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Simulating High-key portraits

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Old 06-22-2004, 12:16 PM
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grafx grafx is offline
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Simulating High-key portraits

I've been asked to make a high-key portrait out of a color snap-shot. Anyone know the basic principals before I start messing with it? I know its b/w, white background, with extreme contrast. Is there a blur on the outter edges?
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Old 06-22-2004, 01:33 PM
freelancer freelancer is offline
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Found this info via google:

Black & White Prints - the tonal range should be from a true black through true white, with the middle tones present with a smooth transition of grays. Fairly strong contrast needs to be present for this to occur. Again, an abstract or more creative interpretation could show different tonal ranges. An example would be "high key", which represents only the light gray to white range, or "low key", which represents the dark gray to black range. The best way to learn what constitutes a proper black and white print is to ask some experienced printers and judges, and have them show you. Once you see an excellent print, you will understand! There are some subtleties involved that are not present in color printing.
Example photo here:

Snap Shots: High Key and highly easy!

by Harry Flashman

For 90% of photography it is important to get all the details, shadows, highlights, colours, blacks and whites in the end snapshot. However, this will, with portrait photography, sometimes give you a result that is less than you might have hoped for. The answer is High Key photography!

High key is when the photograph does not cover all the tones from bright white to deepest black, but is restricted to the top end of the scale. In these sort of photographs you have white running through to around 33% of darker shades and that is all.

In “classical” high key photographs, these are done in Black and White like the photograph with this week’s article (or more correctly “grey” and white), but you can also get a great effect with colour shots as well. To produce these kind of shots is not difficult, but does take some planning beforehand. Despite this, it is still possible to get a very pleasant high key shot with just a point and shoot camera.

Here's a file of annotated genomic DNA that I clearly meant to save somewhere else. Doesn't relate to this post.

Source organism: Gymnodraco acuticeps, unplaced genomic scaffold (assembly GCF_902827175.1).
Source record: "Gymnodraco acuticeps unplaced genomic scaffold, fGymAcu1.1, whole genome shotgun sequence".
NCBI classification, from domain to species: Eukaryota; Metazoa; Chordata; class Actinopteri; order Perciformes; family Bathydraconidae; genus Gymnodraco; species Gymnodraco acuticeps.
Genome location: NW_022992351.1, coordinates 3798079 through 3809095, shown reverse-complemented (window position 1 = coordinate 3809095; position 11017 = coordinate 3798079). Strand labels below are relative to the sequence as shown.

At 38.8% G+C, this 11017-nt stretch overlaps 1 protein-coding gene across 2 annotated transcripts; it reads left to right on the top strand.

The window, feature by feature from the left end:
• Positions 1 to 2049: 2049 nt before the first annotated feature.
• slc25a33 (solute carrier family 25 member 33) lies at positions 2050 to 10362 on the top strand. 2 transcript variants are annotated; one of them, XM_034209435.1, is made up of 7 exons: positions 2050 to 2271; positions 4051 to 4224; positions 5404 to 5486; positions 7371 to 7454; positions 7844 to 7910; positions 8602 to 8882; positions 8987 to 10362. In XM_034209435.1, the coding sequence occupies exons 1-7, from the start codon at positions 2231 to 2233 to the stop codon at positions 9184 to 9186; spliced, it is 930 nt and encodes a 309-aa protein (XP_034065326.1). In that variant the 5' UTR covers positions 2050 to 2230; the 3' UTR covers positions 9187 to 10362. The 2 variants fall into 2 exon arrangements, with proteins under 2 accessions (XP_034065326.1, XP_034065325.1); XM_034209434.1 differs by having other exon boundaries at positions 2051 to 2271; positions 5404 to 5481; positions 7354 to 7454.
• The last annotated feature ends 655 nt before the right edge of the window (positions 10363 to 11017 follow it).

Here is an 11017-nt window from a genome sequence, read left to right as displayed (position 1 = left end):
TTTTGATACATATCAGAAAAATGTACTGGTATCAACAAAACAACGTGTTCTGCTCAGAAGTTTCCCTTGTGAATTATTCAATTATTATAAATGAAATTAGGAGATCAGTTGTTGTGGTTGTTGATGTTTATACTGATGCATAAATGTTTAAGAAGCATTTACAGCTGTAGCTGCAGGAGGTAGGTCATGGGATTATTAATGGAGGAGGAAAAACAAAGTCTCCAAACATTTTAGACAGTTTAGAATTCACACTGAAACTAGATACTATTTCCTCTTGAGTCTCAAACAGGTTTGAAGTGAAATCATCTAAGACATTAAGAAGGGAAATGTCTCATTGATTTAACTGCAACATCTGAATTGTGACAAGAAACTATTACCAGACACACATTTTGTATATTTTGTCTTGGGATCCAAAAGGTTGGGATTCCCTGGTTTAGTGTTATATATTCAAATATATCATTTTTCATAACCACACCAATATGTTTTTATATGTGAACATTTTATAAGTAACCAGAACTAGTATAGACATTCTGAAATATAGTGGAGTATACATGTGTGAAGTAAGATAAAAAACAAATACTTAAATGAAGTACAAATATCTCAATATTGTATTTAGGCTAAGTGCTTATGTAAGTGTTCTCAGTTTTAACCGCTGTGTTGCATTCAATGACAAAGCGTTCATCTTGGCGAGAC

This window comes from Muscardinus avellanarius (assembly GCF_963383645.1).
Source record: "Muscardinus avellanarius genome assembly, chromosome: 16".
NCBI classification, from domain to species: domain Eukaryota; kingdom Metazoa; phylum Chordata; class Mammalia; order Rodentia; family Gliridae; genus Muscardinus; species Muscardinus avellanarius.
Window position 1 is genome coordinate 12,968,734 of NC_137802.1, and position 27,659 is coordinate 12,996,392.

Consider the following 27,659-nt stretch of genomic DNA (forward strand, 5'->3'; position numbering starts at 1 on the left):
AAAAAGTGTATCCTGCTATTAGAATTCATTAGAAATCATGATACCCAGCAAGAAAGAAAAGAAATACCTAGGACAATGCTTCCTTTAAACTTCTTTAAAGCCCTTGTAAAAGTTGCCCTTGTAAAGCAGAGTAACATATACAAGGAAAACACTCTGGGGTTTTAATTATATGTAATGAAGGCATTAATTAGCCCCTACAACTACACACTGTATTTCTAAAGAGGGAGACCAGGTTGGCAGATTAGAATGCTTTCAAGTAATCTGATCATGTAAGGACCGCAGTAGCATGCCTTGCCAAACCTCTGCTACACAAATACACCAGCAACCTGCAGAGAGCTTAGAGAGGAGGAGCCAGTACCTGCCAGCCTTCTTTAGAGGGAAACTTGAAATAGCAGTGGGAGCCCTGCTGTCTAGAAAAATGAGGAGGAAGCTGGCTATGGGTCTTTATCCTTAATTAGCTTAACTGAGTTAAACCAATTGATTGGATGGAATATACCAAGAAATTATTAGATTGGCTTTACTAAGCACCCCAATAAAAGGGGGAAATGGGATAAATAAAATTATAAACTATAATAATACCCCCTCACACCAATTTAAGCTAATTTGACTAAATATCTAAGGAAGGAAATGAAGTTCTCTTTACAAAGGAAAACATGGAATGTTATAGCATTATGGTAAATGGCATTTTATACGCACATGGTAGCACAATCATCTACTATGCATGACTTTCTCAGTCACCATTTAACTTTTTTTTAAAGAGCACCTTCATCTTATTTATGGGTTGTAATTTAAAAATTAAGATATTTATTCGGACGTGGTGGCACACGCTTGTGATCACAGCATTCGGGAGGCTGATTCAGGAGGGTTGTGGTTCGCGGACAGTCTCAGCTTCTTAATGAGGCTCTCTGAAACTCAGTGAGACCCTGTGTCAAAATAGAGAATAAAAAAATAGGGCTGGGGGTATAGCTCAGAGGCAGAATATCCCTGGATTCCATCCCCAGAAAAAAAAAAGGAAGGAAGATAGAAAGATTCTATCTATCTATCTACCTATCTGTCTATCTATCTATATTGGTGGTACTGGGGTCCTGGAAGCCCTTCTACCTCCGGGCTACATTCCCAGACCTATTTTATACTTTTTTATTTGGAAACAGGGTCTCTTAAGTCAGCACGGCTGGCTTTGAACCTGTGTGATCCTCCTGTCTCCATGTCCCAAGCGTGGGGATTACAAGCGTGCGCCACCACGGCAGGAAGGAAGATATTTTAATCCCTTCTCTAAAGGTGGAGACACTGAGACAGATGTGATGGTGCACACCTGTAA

Looking again at this week’s photograph (almost Page 3, isn’t it?) note that the background is pure white (or as close as newsprint will get us to pure white), while the girl is in light shades of grey. This shot was taken as part of this model’s portfolio, and since she reminded Harry of a Marilyn Monroe type it was decided to recreate one of Marilyn’s famous shots from the movie, with her skirt blowing up. Harry will run through the steps in creating this shot, and in doing so, you will begin to understand a little about studio photography and a lot about high key.

Looking at the background, to get this as pure white as possible, you need to “blow it out” with lots of light. In the studio, two powerful flash heads were aimed at the white wall behind the model. Now to light the model we used one weak diffused flash head, of half the power of the ones lighting the background.

The camera was set to expose correctly for the model, so now this meant that the background lighting was far too strong and so the white wall would come out as much too bright - the exact result we wanted for a high key shot.

Of course, there were some technical problems as well. The main one being how to get the model’s dress to blow up naturally. In the movie, Marilyn was standing over a subway grating and the air blew up from underneath. Answer - we stood the model on two white painted drums to get her off the floor and placed a small fan on the floor. The assistant flicked the switch at the appropriate moment and there was the shot!

So that is how it is done in the studio where the photographer is in full control of the lighting. How are you going to get a background twice as bright as the foreground when you haven’t got a studio and are relying on the celestial lighting technician (the sun) for illumination? The secret here is what is called “back lighting” - placing the sun behind the model, so you are shooting into the sun, rather than shooting with the sun.

The trick is to make the camera expose for the subject, and not for the background, or worse, an “average” between the background and the subject. Having placed your subject with the back to the sun, walk right up and get the exposure reading from the subject’s face. Hold the shutter release half way down and walk back and compose the shot without letting the shutter release go. Now pop the shutter. You will have the subject correctly exposed and the background “blown out”.

The final trick is to get the subject to wear white or very light coloured clothes (white straw hats are very effective back lit too), which all adds to the high key effect. Try it out this weekend with your favourite model.

Last edited by freelancer; 06-22-2004 at 01:57 PM.
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Old 06-22-2004, 02:03 PM
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Leah Leah is offline
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If these shots by Lisa Neal are the kind of thing you're interested in, then Lisa has a link to an explanation of her technique from that page as well.
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